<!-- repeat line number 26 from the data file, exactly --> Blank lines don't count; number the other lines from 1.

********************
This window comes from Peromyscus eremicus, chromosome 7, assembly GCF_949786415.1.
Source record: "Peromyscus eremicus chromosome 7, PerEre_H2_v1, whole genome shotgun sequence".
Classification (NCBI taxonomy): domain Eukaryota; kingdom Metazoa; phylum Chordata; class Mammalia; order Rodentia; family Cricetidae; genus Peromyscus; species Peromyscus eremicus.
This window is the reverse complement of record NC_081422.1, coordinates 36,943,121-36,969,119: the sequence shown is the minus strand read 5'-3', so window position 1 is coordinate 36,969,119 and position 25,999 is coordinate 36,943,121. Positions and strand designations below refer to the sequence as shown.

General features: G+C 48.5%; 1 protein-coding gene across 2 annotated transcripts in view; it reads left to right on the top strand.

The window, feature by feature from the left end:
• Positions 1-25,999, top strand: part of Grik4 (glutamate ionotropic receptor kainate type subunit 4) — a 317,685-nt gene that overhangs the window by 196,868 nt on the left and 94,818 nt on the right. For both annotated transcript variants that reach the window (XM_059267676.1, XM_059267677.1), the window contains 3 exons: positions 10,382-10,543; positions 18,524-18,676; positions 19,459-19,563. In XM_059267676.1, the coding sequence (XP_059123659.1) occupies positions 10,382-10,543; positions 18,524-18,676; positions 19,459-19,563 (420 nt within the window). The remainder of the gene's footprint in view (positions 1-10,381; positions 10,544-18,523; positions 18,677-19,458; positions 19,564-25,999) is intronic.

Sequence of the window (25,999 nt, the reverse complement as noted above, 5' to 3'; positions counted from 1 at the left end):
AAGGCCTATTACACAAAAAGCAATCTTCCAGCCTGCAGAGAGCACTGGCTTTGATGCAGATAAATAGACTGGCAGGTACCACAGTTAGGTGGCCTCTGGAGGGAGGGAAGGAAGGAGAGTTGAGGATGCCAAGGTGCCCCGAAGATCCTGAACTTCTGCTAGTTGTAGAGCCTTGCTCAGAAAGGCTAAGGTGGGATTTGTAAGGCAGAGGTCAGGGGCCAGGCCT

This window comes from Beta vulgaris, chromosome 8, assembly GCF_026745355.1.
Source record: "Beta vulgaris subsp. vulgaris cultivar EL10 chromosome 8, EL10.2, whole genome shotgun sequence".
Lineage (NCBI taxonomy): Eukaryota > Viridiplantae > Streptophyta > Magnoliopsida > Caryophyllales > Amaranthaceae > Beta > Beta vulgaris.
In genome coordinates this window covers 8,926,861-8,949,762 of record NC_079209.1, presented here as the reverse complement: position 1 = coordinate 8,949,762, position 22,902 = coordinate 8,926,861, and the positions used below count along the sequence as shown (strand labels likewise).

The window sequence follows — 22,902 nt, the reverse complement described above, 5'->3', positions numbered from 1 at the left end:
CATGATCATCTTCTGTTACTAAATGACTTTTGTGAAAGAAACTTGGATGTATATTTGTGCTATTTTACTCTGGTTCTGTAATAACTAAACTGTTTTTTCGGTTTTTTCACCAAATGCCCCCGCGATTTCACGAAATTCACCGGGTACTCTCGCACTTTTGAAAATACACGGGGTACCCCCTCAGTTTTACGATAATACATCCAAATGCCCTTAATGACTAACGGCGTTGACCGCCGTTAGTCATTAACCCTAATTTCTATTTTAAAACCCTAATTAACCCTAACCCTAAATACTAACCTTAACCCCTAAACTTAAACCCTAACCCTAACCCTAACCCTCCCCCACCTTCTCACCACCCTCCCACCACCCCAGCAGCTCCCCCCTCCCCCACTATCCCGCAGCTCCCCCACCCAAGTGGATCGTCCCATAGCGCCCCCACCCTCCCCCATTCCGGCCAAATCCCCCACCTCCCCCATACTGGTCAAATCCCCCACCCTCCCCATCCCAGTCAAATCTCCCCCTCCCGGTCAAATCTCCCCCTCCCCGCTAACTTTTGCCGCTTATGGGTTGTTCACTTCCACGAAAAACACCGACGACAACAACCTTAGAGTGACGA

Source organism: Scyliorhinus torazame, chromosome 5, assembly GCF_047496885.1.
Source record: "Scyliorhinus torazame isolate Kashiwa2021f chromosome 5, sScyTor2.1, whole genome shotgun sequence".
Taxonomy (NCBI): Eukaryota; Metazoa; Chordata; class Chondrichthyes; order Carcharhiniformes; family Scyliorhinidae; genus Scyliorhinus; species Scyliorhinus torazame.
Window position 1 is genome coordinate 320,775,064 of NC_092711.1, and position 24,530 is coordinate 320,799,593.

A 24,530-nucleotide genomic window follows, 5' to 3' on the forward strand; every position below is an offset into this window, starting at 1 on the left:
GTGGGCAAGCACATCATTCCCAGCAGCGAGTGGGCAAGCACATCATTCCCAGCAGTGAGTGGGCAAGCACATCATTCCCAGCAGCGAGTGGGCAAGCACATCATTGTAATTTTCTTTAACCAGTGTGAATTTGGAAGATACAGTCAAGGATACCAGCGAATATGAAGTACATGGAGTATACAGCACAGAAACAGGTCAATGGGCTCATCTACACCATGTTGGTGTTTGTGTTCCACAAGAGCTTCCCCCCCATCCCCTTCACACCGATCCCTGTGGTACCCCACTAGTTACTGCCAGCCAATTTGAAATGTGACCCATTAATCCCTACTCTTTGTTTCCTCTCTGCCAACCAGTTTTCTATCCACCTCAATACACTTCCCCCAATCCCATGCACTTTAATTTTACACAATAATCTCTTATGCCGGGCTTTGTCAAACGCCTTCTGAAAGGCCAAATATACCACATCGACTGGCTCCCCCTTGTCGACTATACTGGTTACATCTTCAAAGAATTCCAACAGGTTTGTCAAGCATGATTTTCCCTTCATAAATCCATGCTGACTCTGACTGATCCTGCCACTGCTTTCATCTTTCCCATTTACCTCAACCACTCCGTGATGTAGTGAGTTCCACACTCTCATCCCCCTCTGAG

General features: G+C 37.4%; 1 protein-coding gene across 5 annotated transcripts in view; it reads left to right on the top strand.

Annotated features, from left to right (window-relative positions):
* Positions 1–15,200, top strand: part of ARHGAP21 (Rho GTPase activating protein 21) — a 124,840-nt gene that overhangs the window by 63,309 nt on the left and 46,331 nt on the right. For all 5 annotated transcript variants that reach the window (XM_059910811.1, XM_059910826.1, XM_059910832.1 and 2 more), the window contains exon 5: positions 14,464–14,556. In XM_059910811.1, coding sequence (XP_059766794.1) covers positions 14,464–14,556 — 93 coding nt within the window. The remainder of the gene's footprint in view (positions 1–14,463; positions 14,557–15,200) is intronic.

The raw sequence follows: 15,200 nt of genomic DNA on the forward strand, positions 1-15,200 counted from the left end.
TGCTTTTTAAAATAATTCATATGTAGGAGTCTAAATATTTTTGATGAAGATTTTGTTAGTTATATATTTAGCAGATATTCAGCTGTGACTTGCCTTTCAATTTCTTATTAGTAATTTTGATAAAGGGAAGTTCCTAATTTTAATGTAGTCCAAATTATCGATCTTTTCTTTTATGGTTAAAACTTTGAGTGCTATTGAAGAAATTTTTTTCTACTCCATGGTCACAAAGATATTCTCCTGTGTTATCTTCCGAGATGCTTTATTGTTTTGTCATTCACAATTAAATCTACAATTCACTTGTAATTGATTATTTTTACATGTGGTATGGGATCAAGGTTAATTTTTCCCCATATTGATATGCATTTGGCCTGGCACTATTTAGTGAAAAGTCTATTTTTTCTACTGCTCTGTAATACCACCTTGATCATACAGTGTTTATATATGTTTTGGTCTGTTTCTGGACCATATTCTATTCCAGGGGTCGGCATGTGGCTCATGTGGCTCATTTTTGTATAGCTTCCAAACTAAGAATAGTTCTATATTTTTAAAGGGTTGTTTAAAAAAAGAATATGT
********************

TGCTTTTTAAAATAATTCATATGTAGGAGTCTAAATATTTTTGATGAAGATTTTGTTAGTTATATATTTAGCAGATATTCAGCTGTGACTTGCCTTTCAATTTCTTATTAGTAATTTTGATAAAGGGAAGTTCCTAATTTTAATGTAGTCCAAATTATCGATCTTTTCTTTTATGGTTAAAACTTTGAGTGCTATTGAAGAAATTTTTTTCTACTCCATGGTCACAAAGATATTCTCCTGTGTTATCTTCCGAGATGCTTTATTGTTTTGTCATTCACAATTAAATCTACAATTCACTTGTAATTGATTATTTTTACATGTGGTATGGGATCAAGGTTAATTTTTCCCCATATTGATATGCATTTGGCCTGGCACTATTTAGTGAAAAGTCTATTTTTTCTACTGCTCTGTAATACCACCTTGATCATACAGTGTTTATATATGTTTTGGTCTGTTTCTGGACCATATTCTATTCCAGGGGTCGGCATGTGGCTCATGTGGCTCATTTTTGTATAGCTTCCAAACTAAGAATAGTTCTATATTTTTAAAGGGTTGTTTAAAAAAAGAATATGT